The thing about Four Lions is that it shouldn’t be funny. The story of a group of radicalised British Muslims who decide on a suicide bomb attack in the UK sounds exactly like the sort of material that is antithetical to comedy; however, this film is hilariously, hugely, warmly funny, just as the poster suggests.
Even though this film is the brainchild of Chris Morris, the man behind the likes of On The Hour, The Day Today and Brass Eye (all hilarious but intelligent ridiculing of the media), there is still the idea that the film will be serious but that the laughs will be sporadic. This is a film about a serious subject, but Morris and co-writers Sam Bain and Jesse Armstrong (who can include Peep Show, The Thick Of It and In The Loop in their resumes) have written a really funny character piece that produces great lines and funny moments among the drama.
The film works because of the actors playing the terrorist cell: Riz Ahmed as Omar, the head of the group, with a loving wife and son; Kayvan Novak as Waj, his incredibly thick but lovable brother; Nigel Lindsay as Barry, the white convert (who gets moody when the others speak in Urdu to highlight his lack of authenticity); Arsher Ali as Hassan, the pseudo-rapper who wants to be a terrorist because it’s cool; and Adeel Akhtar as Fessal, the moronic bomb-maker who tries to use crows to deliver bombs (see the poster) and who thinks he is disguised when he uses the same voice (although supposed to be different) to buy vast quantities of liquid peroxide for his bombs from the local wholesale shop. The interplay between these characters, particularly Omar and Waj (who argue and banter like real brothers), is fantastic and their great delivery provides comedy in the mundanity of their pathetic attempts to be terrorists. It’s the little moments, like when they start listening to Arabic-sounding music on the drive to the suicide bomb attack but end up gustily singing along to Dancing In The Moonlight (while Barry glowers), that add up to a complete picture. There are some more familiar faces – Julia Davis and Kevin Eldon (old Morris hands from Jam), Darren Boyd (Saxondale, Green Wing, Smack The Pony), Alex Macqueen (The Thick Of It/In The Loop) – but it is the relative unknowns who hold your attention throughout.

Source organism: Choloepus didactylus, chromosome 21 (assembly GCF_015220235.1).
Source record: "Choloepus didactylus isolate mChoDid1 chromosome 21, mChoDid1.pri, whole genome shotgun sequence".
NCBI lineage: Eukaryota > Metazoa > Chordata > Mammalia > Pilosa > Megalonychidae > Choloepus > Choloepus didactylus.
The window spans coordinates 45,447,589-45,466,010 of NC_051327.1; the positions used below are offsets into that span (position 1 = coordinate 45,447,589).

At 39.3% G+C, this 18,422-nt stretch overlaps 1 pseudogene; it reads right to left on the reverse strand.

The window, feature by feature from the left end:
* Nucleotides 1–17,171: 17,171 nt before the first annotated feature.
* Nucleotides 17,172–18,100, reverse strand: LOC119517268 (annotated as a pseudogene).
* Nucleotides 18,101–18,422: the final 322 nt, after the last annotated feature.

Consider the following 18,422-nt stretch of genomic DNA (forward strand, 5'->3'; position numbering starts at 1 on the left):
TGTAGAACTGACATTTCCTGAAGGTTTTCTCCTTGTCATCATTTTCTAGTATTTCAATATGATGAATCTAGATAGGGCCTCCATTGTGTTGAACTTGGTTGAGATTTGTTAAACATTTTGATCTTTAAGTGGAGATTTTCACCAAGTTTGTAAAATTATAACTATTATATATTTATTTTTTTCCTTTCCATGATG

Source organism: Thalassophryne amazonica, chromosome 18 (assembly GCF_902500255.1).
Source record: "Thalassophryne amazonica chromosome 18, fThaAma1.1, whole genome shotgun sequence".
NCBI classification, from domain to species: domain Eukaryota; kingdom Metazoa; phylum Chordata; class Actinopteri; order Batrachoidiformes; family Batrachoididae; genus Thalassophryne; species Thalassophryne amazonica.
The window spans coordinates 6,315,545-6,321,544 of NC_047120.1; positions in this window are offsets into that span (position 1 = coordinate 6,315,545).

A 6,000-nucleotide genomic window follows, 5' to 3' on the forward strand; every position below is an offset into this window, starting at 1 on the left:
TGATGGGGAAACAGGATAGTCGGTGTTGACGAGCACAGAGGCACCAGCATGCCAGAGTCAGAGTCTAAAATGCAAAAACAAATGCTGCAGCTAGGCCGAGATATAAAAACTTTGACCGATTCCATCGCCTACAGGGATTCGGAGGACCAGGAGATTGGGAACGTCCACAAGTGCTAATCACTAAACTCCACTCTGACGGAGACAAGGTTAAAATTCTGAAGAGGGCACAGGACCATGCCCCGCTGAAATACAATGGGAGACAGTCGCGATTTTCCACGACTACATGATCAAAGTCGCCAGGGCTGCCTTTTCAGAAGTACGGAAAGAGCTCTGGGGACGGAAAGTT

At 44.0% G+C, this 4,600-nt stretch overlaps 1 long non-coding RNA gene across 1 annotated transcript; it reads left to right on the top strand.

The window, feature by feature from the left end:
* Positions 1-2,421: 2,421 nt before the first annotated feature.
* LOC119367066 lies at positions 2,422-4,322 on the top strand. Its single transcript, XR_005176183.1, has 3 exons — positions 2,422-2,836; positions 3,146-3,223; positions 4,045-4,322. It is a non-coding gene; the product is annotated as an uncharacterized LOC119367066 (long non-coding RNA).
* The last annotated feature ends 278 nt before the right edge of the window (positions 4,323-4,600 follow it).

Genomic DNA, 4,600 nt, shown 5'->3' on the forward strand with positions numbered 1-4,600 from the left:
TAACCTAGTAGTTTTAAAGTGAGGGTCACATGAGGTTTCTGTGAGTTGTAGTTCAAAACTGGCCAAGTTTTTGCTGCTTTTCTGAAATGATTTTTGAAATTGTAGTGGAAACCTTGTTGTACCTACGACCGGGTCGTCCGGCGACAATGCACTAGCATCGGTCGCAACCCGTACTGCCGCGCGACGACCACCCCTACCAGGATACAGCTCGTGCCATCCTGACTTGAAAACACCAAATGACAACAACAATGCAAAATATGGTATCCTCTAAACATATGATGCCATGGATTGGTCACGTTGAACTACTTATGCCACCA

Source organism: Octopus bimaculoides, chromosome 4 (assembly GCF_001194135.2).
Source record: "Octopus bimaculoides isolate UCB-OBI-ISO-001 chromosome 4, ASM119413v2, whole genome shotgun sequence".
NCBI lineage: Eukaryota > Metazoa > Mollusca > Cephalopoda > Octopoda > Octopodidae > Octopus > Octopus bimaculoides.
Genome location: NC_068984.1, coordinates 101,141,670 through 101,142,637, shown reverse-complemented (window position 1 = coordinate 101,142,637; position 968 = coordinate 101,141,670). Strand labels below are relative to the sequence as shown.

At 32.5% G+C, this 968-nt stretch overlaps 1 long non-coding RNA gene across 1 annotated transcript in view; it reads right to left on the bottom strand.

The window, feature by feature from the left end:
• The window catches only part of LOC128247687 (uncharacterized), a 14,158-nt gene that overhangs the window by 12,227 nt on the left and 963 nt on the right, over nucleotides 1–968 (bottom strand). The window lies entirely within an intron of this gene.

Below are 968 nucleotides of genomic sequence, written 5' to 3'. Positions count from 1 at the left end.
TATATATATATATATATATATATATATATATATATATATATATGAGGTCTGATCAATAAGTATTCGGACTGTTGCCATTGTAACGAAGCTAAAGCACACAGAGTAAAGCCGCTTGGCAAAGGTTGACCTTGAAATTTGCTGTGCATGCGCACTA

This is also a thoughtful and moving film – Morris is said to have done years of research into the area, and there is heart in the story, including the loving family of Omar (his wife telling him that, during a time where he doesn’t want to a suicide bomber any more, he doesn’t have the same spark is heartbreaking) and Omar’s realisation of how far down this road he has taken his idiot brother, whom he has convinced that his reward in the afterlife will be like the rubber dinghy rapids ride at Alton Towers, meaning that there is more than just the constant laughter. Four Lions is a smart and very funny film, despite the fact that it is obviously Sheffield they are filming in when they are supposed to be in London – if they could afford a trip to Spain to film the scenes for the trip to a Pakistan terrorist training camp, couldn’t they have come to the real London?